As holder of the Chair of Computing in Engineering in the faculty of Civil- and Environmental Engineering, Prof. Dr.-Ing König is also part of the teaching staff of Computational Engineering. He is giving lectures in “Modern Programming Concepts in Engineering”, “Building Information Modeling (BIM)”, "Machine Learning", "Artificial Intelligence (AI)", “Design Optimization” and “Parallel Computing”.

The association recognizes Prof. König's achievements in the digitalization of construction engineering, and especially the implementation of Building Information Modelling (BIM) in Germany.

The ZDB Konrad Zuse Medal has been awarded alternately since 1981 by the ZDB and the GI to personalities who have made outstanding contributions to computing in engineering or computing in general. The aim of the award is to preserve the merits of computer science pioneer Konrad Zuse, to promote the use of the latest information and communication technologies in construction and, last but not least, to make computer science visible to a wider public.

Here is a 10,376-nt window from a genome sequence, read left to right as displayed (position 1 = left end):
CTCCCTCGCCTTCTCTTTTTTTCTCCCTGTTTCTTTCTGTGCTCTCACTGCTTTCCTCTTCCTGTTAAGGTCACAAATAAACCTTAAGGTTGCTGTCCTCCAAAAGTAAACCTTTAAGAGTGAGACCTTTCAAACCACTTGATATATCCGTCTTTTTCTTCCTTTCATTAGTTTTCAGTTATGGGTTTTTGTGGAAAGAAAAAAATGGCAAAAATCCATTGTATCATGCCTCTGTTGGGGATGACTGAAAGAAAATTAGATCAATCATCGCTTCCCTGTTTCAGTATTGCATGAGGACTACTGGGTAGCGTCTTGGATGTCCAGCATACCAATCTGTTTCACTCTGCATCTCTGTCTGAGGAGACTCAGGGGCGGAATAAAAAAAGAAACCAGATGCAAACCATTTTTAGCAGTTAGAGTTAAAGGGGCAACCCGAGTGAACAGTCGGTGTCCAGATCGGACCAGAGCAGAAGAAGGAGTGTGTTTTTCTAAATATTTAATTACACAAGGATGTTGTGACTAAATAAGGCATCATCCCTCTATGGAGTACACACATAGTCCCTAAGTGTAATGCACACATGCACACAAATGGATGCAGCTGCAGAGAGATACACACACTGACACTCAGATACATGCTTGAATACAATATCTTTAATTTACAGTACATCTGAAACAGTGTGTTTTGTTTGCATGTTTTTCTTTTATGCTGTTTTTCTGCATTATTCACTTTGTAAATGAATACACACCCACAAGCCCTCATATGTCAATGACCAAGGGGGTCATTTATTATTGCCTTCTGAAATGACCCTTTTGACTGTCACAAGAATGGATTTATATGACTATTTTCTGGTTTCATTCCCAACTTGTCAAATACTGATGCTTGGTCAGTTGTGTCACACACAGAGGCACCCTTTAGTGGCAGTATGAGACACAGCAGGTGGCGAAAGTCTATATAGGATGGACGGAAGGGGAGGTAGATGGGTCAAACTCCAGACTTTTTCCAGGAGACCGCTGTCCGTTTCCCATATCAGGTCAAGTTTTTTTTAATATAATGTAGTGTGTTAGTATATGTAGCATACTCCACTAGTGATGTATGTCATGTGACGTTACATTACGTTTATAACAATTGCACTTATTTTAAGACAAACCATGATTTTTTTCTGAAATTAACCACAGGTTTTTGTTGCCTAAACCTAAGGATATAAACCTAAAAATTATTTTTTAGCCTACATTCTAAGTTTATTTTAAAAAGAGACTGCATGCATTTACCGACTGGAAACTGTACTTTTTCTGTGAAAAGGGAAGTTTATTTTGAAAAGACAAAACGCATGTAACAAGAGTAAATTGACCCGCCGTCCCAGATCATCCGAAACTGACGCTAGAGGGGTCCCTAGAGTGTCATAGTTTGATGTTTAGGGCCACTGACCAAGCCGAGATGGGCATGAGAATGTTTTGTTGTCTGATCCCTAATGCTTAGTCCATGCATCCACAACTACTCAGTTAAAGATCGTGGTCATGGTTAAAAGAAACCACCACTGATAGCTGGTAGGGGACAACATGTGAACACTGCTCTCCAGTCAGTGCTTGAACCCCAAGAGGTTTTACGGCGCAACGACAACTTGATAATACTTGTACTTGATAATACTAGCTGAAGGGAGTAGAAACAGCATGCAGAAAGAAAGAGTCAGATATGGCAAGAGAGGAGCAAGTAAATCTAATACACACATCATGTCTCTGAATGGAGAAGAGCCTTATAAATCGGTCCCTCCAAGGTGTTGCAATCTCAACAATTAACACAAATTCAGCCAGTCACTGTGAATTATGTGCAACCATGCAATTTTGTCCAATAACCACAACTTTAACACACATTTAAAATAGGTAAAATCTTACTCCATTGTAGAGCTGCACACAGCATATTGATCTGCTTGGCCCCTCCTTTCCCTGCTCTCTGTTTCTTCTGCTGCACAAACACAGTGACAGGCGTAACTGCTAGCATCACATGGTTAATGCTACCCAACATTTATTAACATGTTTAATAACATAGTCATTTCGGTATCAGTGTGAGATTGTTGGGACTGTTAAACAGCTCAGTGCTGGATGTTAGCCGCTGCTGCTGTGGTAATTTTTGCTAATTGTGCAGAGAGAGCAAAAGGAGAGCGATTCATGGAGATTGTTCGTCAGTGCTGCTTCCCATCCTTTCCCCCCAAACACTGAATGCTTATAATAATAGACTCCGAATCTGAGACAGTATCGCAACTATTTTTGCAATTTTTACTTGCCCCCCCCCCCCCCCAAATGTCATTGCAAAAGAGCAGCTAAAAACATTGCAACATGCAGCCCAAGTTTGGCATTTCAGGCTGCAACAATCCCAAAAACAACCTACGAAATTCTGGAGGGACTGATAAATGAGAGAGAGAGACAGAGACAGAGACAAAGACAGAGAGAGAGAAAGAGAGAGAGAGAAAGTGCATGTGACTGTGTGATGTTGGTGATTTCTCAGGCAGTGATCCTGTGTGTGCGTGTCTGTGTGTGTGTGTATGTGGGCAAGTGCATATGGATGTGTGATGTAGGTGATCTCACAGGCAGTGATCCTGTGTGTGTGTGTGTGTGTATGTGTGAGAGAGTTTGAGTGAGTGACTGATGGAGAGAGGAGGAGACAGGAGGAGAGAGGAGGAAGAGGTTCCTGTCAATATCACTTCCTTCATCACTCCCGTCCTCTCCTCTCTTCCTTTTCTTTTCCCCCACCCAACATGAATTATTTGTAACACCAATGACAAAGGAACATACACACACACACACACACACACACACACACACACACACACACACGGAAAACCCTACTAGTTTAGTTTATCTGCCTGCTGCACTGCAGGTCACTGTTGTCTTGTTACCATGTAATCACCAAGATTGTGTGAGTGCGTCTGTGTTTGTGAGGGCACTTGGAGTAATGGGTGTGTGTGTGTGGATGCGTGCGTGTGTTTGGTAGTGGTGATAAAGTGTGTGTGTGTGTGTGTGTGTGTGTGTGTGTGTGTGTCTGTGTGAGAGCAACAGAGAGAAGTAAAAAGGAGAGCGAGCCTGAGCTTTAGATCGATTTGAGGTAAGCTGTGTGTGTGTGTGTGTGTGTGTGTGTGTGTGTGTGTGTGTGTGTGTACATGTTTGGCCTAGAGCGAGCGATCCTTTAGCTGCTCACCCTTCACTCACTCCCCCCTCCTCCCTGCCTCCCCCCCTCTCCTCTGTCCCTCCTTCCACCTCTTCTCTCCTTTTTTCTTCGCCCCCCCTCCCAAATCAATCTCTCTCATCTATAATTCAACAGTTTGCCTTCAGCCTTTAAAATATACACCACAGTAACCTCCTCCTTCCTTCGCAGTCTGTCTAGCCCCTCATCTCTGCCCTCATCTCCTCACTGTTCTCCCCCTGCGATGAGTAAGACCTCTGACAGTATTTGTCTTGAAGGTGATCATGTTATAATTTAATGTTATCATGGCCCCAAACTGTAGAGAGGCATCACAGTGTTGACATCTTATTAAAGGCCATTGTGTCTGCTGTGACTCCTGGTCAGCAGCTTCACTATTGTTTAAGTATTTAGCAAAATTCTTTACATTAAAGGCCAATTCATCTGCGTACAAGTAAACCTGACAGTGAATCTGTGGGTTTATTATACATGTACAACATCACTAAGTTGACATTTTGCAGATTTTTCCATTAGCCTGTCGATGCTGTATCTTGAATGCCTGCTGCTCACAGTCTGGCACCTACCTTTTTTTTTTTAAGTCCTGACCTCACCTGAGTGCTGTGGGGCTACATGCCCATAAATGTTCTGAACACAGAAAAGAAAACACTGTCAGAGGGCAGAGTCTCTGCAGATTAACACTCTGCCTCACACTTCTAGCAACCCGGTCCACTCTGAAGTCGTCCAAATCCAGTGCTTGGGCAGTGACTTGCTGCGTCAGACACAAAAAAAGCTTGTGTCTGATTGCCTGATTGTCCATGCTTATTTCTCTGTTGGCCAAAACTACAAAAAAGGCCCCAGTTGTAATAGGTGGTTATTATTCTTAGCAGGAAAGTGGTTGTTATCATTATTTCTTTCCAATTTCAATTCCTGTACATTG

The medal will be awarded on November 17, 2020 at the 13th German Obermeistertag in Berlin.



Press and Public Relations of the Faculty for Civil and Environmental Engineering via



Publication: Multiscale Dynamics of COVID-19 and Model-Based Recommendations for 105 Countries

Publication timothy


Dr. Jithender J. Timothy, CompEng- Alumni and Post-Doctoral researcher at the Institute for Structural Mechanics, B.Sc. Vijaya Holla, 3rd semester CompEng student and one of the institute's student assistants, published a paper providing a new insight into the global dynamics of Covid-19, using multiscale modelling. The research was supervised by Prof. Dr. Günther Meschke, CompEng lecturer, who is the head of the Institute for Structural Mechanics.

The severe acute respiratory syndrome coronavirus 2 (SARS-CoV-2), first identified in December 2019 in Wuhan, China, has since spread throughout the world resulting in more than 6.63 million reported infections and 391,000 deaths. As a vaccine is not expected before 2021, currently several non-pharmaceutical interventions such as quarantine, social-distancing, lockdown, shutdowns etc. have been implemented world-wide. However, this has led to unprecedented slowdown of economic activity. There is a lot at stake here.